“Built in late 1916, the Hindenburg Line — named by the British for the German commander in chief, Paul von Hindenburg; it was known to the Germans as the Siegfried Line — was a heavily fortified zone running several miles behind the active front between the north coast of France and Verdun, near the border of France and Belgium,” according to History.com. “By September 1918, the formidable system consisted of six defensive lines, forming a zone some 6,000 yards deep, ribbed with lengths of barbed wire and dotted with concrete emplacements, or firing positions. Though the entire line was heavily fortified, its southern part was most vulnerable to attack, as it included the St. Quentin Canal and was not out of sight from artillery observation by the enemy. Also, the whole system was laid out linearly, as opposed to newer constructions that had adapted to more recent developments in firepower and were built with scattered ‘strong points’ laid out like a checkerboard to enhance the intensity of artillery fire.
“The Allies would use these vulnerabilities to their advantage, concentrating all the force built up during their so-called ‘Hundred Days Offensive’ — kicked off on Aug. 8, 1918, with a decisive victory at Amiens, France — against the Hindenburg Line in late September. Australian, British, French and American forces participated in the attack on the line, which began with the marathon bombardment, using 1,637 guns along a 10,000-yard-long front. In the last 24 hours, the British artillery fired a record 945,052 shells.”
At one point, Merton was slightly wounded by a piece of shrapnel. And he was fighting not far from where Sgt. Alvin York’s exploits were earning the latter the Medal of Honor. York was later considered the greatest American hero of World War I.
“He knew of Alvin York,” Jim said. But what Merton talked about was the guilt he, himself, felt for having killed someone.
“That really haunted him his whole life,” Jim said. “He had great pride in his country and was honored to have served his country.”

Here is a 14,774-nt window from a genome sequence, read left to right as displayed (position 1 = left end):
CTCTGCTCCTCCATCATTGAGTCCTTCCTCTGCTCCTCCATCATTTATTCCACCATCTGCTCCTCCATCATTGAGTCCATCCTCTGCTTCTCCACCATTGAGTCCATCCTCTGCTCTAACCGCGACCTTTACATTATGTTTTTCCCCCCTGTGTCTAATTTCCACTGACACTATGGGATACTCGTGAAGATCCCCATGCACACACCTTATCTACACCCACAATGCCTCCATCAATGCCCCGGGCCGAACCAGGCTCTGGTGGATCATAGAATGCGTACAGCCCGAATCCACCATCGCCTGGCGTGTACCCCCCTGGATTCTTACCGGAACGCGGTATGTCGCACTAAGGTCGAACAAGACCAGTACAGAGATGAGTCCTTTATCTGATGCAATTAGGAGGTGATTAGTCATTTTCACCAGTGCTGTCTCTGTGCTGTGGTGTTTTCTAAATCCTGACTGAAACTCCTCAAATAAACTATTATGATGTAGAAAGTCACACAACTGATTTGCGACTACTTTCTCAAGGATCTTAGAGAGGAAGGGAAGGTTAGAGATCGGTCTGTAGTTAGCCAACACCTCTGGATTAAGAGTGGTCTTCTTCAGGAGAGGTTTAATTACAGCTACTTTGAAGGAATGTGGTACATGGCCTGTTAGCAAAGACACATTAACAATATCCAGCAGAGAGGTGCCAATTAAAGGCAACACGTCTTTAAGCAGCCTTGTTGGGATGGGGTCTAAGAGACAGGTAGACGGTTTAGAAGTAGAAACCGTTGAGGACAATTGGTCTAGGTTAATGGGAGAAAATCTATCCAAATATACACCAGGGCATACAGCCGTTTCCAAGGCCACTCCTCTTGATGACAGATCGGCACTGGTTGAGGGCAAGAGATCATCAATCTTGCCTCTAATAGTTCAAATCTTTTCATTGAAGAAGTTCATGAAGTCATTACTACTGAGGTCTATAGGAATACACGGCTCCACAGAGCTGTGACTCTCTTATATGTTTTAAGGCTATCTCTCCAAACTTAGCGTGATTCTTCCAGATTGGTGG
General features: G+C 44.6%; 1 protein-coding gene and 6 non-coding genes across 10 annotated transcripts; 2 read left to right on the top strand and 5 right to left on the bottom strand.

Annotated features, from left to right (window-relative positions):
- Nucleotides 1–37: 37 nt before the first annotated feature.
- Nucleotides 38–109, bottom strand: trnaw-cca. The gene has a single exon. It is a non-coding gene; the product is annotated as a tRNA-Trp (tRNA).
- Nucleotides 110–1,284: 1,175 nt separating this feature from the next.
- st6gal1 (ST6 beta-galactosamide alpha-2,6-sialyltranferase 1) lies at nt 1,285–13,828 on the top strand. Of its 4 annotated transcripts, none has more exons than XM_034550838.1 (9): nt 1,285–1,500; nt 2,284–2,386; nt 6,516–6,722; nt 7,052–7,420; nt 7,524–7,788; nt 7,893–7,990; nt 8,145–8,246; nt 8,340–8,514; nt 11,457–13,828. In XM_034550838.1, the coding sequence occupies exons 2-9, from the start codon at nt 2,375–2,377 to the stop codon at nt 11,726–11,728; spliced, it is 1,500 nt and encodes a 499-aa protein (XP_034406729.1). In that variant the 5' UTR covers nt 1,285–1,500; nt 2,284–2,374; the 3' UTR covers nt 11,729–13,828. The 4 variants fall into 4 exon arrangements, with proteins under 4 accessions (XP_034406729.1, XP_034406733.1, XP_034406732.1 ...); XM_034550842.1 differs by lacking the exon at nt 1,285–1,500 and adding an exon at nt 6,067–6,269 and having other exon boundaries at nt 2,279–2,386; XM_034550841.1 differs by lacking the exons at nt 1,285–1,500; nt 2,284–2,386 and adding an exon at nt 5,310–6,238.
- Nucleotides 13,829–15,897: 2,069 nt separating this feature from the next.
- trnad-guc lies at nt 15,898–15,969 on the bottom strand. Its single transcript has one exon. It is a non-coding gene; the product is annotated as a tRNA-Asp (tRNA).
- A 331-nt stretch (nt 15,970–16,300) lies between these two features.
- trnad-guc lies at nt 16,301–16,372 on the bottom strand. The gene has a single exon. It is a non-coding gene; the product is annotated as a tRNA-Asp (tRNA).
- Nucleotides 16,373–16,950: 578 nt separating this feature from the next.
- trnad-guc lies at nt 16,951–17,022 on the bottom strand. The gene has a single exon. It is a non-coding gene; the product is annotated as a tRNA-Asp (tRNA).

Just after the armistice was signed, Merton got to see Gen. “Black Jack” Pershing, the commander of the American forces in Europe.
When Merton returned to Sidney after the war, he married Mabel. They had two children, Gilbert and Irene, and he resumed his career as a letter carrier. He covered rural route No. 6 in a Model T and a horse-drawn buggy.
“He’d park the car and use the horse and buggy when the snow was too bad,” Jim said. “In his 50 years (on the job), he only missed three times in delivering the mail.”
Jim now proudly displays in the Shelby County Historical Society’s Ross Historical Center, memorials of his grandfather’s service: Merton’s uniform and gas mask; his dog tags, pay record and discharge papers; a soldier’s shaving kit and piece of “trench art”: a pocket knife carved from a shell casing. There are also “souvenirs” from the Germans, including a German Army cross, German uniform buttons, a pocket knife and propaganda fliers, in English, which had been dropped from German planes on American forces, trying to persuade them to defect and change sides.
“It was an important war,” Jim said, “and one that we won. Based on my experience (in Vietnam), it was nice to know we won one once in a while.”
Reach the writer at 937-538-4824. Follow her on Twitter @PASpeelmanSDN.